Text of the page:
igraine is a type of headache that is chronic and recurrent. It is usually throbbing (or pulsating) and typically affects one side of the head. The pain is worsened when you cough, bend, or move your head suddenly (Cutrer, 2020). It affects women more than men and it can affect both children and adults. In children, it affects boys and girls equally. Women who have migraines should not take oral contraceptives (a.k.a birth control pills) because it increases the risk of having a stroke.
Patients with migraine report severe sensitivity to light and sound (or noise) and report their headache is better with lying down in a dark and quiet room; and aggravated by physical activity. You can feel nauseous and sometimes vomit. Other symptoms include aversion to odors, dizziness, sensation of room spinning, nasal congestion (Kwiatkowski et.al, 2018, p. 1265).
Some people have a migraine “aura”. An aura is a symptom that some people have with a migraine. It is reversible and usually lasts 10-20mins but can be as short as a few minutes and as long as 60 minutes (Kwiatkowski et.al, 2018, p. 1265). Not all people have an aura. Aura varies from person to person. Most patients with migraine do not have an aura. Those with aura report seeing flashes or sparks of light, zig-zagged lines, bright rim around an area of visual loss, hear sounds or ringing in the ears (Kwiatkowski et.al, 2018, p. 1265), or have stroke-like symptoms such as numbness and tingling involving one side of the body. This can include the face, the lips, arm or leg. Some also experience a transient loss of their vision. Migraine headache usually begins during an aura or afterwards.
Hemiplegic Migraine: It is a rare form of migraine that has weakness of one side of the body as its distinctive feature. Like other forms of migraine, the weakness is an aura and it’s usually accompanied by other types of aura such as trouble speaking, numbness, tingling, confusion, or difficulty with coordination or finding one’s balance. If you have any of these symptoms, you may be having a stroke, do not assume you have hemiplegic migraine, Call 911 or go to the nearest emergency room.
Migraine with brainstem aura manifests as slurred speech, ringing in the ears, sensation of room spinning (vertigo), double vision, and confusion. If you have these symptoms, you may be having a stroke, do not assume you have hemiplegic migraine, Call 911 or go to the nearest emergency room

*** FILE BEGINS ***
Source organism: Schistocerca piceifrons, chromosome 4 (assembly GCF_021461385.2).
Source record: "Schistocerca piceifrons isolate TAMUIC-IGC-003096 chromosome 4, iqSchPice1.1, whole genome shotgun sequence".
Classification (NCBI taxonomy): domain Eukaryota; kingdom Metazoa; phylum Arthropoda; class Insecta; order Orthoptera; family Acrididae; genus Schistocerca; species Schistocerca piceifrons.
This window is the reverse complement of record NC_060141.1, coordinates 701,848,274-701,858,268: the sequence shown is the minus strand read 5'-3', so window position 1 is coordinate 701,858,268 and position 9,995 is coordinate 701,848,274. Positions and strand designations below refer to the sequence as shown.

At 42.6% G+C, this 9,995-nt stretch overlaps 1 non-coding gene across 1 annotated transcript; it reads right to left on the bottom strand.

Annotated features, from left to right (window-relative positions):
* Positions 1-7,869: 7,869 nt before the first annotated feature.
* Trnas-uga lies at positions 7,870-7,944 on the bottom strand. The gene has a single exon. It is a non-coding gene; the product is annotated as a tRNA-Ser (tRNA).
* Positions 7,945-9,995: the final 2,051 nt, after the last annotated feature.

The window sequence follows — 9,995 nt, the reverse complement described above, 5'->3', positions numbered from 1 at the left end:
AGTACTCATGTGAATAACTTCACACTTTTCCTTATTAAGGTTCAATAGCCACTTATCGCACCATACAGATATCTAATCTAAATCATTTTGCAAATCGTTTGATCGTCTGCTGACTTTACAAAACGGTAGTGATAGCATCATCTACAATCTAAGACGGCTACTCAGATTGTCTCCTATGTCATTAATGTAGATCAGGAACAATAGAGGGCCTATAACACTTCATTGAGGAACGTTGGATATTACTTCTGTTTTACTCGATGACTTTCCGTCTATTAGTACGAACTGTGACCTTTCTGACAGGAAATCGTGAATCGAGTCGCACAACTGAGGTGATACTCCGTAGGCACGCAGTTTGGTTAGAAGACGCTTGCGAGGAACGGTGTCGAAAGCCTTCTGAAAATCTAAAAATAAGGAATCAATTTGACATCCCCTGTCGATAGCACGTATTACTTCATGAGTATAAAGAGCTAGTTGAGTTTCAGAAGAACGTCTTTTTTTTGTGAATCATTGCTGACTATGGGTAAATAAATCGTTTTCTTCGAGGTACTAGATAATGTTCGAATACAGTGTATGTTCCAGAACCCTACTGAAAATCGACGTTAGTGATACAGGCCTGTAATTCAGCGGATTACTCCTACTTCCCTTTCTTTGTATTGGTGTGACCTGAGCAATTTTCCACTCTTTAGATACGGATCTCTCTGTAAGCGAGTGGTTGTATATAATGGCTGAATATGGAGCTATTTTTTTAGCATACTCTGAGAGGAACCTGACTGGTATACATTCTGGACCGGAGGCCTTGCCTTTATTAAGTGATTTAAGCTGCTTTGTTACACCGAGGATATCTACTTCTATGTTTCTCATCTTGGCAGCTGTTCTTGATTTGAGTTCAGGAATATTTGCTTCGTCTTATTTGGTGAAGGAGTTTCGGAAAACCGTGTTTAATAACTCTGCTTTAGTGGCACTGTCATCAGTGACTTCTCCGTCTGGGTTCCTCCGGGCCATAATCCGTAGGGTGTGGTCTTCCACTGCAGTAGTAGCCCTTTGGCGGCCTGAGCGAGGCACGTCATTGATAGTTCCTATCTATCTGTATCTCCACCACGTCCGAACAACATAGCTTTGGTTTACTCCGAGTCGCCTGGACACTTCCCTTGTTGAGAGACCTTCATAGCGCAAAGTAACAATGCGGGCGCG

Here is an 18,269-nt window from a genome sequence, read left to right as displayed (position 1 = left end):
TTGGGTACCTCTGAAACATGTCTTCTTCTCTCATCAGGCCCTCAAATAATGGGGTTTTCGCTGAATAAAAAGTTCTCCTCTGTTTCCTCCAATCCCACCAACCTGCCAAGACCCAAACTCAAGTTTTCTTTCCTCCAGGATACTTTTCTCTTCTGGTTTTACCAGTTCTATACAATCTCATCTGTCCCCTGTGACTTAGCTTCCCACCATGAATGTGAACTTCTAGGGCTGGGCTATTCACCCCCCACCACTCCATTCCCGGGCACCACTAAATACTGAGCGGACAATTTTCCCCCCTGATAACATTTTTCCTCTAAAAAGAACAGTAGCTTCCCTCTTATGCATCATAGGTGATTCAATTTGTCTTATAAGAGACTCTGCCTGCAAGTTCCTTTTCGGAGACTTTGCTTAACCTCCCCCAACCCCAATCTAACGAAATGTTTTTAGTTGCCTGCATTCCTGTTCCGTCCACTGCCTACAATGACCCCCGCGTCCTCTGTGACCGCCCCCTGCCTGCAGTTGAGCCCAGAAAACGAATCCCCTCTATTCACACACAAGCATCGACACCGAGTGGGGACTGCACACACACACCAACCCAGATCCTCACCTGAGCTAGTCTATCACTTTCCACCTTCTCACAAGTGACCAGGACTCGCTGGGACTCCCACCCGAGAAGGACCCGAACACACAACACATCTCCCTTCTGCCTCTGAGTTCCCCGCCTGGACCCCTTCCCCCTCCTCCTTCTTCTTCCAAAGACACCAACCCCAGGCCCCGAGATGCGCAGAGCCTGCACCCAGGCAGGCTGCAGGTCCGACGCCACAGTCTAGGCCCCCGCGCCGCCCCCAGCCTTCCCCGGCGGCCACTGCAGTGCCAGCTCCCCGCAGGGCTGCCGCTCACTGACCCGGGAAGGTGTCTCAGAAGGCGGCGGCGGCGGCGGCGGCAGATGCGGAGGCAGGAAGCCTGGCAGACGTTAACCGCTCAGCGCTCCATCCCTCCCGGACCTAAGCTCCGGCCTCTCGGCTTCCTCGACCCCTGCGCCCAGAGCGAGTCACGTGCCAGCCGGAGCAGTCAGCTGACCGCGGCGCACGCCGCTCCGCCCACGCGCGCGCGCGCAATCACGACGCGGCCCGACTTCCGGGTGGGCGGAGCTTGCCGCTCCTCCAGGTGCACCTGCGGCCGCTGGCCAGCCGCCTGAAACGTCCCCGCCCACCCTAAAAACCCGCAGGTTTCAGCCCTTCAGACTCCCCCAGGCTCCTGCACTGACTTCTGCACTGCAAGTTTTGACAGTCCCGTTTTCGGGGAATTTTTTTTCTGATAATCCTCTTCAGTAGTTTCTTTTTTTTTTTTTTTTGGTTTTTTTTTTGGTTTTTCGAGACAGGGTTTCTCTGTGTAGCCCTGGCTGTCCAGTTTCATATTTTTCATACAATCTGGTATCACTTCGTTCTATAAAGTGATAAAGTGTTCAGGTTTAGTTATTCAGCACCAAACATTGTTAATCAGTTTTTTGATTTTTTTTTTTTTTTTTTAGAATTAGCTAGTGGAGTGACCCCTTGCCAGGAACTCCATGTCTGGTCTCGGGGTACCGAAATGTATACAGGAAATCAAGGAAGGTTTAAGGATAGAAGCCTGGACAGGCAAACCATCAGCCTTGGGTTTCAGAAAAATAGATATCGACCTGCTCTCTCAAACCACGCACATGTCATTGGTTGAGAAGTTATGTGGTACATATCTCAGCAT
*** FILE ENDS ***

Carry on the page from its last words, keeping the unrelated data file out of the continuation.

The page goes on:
Migraine triggers (Why do I get Migraine?)
- Emotional stress
- Hormonal changes- applies to women. Some women get migraine just before their period and right after their period starts.
- Women taking birth control pills containing estrogen also get migraine.
- Drugs such as nitroglycerin (Kwiatkowski et.al, 2018, p. 1266)
- Hunger- when you don’t eat enough or skip a meal
- Sleep deprivation or too much sleep
- Certain foods or drinks such as red or port wine, hot dogs, chocolate, caffeine, and foods high in monosodium glutamate (MSG) and tyramine (e.g. aged cheese) (Kwiatkowski et.al, 2018, p. 1266)
- Weather changes
- Flashing or bright lights
- Strong odors and loud noises (Kwiatkowski et.al, 2018, p. 1266)
- Strenuous physical activity
Should you see a doctor if you’re having migraine?
Yes. Migraine can be treated and prevented. Because some migraine symptoms such as numbness, tingling, blurry vision, double vision, difficulty speaking, and weakness of one side of the body can mimic a stroke, you should seek immediate medical attention.
Can iCare Primary Care help me with my Migraine?
Kwiatkowski, T & Friedman, B. (2018). Headache Disorders: Migraine Headache, Rosen’s Emergency Medicine: Concepts and Clinical Practice (pp 1265-1267). Philadelphia, PA: Elsevier.
Cutrer, M (2020). Pathophysiology, clinical manifestations and diagnosis of migraine in adults. Retrieved from www.uptodate.com